When a life is so filled with stories of personal overtakes of itself, a Portuguese would say this lady’s life is packed like an egg.
Solicitous and diligent, tender and rough, skinny and strong, smart and emotional, Irene is surely one of the best from the Lagarteiro tribe and a queen of spades and hearts in Miss’Opo’s team since the beginning.
She’s responsible for keeping clean the 900 square meters of our building in a daily basis. No one knows the building better than she does.
For the Concrete Observer, that’s enough to call her heroin due the countless times she comes to rescue and help us in the most simple incidents or actions of our jobs.
We met for a coffee, this time not at the counter of M’O bar as we usually do, for a break in between guests welcoming and preparations. We found ourselves on a rooftop to see Porto from above and she overflew her other side of existence.
Circumstances led her to deal with high society at an early age, she went to a boarding school and later to Aurélia de Sousa, a public high school. She saw the Carnation Revolution and Virgínia Moura getting out of prison. She was a worker in a textile manufacturing factory, secretary, cook, she owned a butcher shop and a cafe.
She has a very sensitive scale for justice. No man nor woman should diminish or disrespect another human being. Injustice is what makes Irene snap and she doesn’t seem to step on others. She wants to serve, not to be a servant and that’s an universal truth she applies to everyone around her.
Irene became an actress six years ago through an association called Pele which lively works in her community, a social neighbourhood which faces labels correlated to poverty and block people to go further even if they aim to.
Her kind of theatre is the oppressed one, a method created by Augusto Boal, a brasilian guy who, in the sixties, was concerned about political and social changes and saw playing roles and extending participation to the “spect-actors” a way to promote awareness. Stories don’t come up from books, rather from life conflicts. Interaction is mandatory.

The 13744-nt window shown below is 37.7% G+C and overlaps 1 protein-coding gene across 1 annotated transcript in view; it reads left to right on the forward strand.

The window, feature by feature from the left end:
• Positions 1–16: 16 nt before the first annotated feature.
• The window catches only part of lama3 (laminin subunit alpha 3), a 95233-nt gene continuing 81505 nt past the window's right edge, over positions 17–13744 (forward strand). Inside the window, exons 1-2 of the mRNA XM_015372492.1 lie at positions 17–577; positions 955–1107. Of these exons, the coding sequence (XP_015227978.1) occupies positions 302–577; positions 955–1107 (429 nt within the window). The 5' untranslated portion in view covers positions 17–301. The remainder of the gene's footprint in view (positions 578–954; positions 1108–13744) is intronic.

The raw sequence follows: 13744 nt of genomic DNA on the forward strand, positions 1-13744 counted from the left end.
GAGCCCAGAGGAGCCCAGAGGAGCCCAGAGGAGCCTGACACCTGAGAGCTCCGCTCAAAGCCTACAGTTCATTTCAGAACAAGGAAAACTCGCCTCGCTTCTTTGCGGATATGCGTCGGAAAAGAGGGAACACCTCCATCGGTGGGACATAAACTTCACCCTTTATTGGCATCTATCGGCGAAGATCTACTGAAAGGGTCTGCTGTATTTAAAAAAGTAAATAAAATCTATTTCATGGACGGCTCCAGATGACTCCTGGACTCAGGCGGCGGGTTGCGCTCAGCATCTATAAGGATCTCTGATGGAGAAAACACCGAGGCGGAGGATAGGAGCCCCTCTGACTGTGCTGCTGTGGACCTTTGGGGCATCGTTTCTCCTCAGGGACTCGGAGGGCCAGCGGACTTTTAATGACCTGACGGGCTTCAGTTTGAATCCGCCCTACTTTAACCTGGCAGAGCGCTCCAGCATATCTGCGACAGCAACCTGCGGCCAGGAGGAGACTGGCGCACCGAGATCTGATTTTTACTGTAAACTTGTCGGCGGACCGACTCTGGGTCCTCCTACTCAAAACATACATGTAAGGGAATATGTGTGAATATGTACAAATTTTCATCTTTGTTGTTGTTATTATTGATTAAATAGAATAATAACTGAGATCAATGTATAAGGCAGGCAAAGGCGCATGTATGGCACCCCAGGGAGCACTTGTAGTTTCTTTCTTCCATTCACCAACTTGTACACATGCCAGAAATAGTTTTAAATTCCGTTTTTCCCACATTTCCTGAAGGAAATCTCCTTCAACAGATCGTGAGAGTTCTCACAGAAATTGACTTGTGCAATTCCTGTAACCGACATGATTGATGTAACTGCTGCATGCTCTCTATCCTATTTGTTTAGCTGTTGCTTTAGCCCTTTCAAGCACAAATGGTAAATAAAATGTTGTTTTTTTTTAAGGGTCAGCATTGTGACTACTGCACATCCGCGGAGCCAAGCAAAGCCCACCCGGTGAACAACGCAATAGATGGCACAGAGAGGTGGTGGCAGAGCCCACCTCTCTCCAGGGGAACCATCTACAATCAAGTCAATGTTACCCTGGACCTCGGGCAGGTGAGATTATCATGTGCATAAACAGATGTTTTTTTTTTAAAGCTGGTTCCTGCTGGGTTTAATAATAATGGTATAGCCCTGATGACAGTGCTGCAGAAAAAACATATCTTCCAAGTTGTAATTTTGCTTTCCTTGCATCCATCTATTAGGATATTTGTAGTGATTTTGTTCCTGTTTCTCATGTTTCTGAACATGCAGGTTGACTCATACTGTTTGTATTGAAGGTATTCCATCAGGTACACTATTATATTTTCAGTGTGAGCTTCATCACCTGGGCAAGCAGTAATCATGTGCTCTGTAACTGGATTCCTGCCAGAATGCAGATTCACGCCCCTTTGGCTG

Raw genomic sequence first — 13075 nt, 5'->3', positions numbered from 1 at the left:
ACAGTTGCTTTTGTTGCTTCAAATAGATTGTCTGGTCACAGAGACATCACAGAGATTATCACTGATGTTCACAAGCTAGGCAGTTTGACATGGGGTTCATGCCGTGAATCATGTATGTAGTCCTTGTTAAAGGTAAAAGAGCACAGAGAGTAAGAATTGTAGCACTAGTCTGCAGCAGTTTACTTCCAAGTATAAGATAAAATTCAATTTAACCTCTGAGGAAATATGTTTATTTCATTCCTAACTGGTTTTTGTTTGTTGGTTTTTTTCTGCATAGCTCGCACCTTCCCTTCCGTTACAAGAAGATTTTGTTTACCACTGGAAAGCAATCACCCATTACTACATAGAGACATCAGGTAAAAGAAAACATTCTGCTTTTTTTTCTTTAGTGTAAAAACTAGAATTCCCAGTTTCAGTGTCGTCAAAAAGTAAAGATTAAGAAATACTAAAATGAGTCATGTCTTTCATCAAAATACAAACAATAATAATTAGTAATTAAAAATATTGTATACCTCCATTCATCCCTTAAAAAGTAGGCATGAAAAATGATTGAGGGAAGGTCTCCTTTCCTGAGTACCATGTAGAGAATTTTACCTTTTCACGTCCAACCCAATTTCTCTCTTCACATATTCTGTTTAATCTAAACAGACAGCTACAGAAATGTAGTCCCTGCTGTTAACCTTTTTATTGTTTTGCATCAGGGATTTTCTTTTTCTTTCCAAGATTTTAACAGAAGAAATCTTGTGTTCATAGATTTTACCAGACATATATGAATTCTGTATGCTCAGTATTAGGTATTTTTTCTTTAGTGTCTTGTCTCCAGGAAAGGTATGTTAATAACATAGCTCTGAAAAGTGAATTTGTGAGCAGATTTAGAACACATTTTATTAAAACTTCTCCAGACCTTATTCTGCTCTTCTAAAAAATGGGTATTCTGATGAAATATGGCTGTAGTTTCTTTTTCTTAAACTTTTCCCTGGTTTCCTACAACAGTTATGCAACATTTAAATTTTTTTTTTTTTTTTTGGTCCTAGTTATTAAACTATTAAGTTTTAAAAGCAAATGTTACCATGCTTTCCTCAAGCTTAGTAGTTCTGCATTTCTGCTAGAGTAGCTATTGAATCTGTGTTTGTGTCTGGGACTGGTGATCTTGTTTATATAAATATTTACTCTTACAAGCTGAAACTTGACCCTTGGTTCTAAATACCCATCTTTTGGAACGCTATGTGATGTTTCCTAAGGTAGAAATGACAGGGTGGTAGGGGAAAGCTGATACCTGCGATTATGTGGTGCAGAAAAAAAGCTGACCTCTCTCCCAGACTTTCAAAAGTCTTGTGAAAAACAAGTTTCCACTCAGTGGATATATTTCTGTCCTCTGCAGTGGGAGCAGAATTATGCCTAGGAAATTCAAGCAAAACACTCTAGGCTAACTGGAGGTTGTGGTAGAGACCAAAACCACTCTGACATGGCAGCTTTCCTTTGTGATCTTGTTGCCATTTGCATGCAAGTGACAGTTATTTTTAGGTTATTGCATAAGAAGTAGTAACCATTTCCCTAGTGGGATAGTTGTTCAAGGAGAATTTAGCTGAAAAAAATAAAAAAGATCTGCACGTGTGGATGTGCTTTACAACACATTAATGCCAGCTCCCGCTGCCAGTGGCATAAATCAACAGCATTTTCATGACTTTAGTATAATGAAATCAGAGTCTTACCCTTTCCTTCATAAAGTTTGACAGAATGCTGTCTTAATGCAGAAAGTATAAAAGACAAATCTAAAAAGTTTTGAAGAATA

Irene shows a very deep love and pride for this activity. She claims she’s not a jar to put a label on and she feels she slaps with a glove those big bosses who bully around, or simply ignore, people who have the wrong address.
The Lagarteiro is one of these neighbourhoods and her latest home, although she has lived in several other locations in Porto. In this oriental part of town, simple things lack, like the bus 400 that make life hard to get to work or to get back home. She takes more time to get downtown, if the bus decides to show up, than you to get from Porto to Aveiro by train.
Irene has the hands of the resistance and with Theater of the Opressed she is one of the stars who try to bring back the immaterial heritage of Invicta’s people, the one that is nationally known for taking care of others and give the best to someone in need.
Next 31st October, you may see her acting with other resistants from Vitória and Lordelo tribes at S. Bento da Vitória Monastery, 5 minutes away and walking from Miss’Opo. If you miss this performance, try to get back to Portugal in 2015 (we’ll be out of crisis and everything LOL) to see her at Casa da Música on June the 3rd or at Teatro D. Maria II, in Lisbon on the 6th.
At Miss’Opo, the more invisible she is, the better her job is done.
On stage, I hope she gets so bright we start to feel her golden heart dripping over us.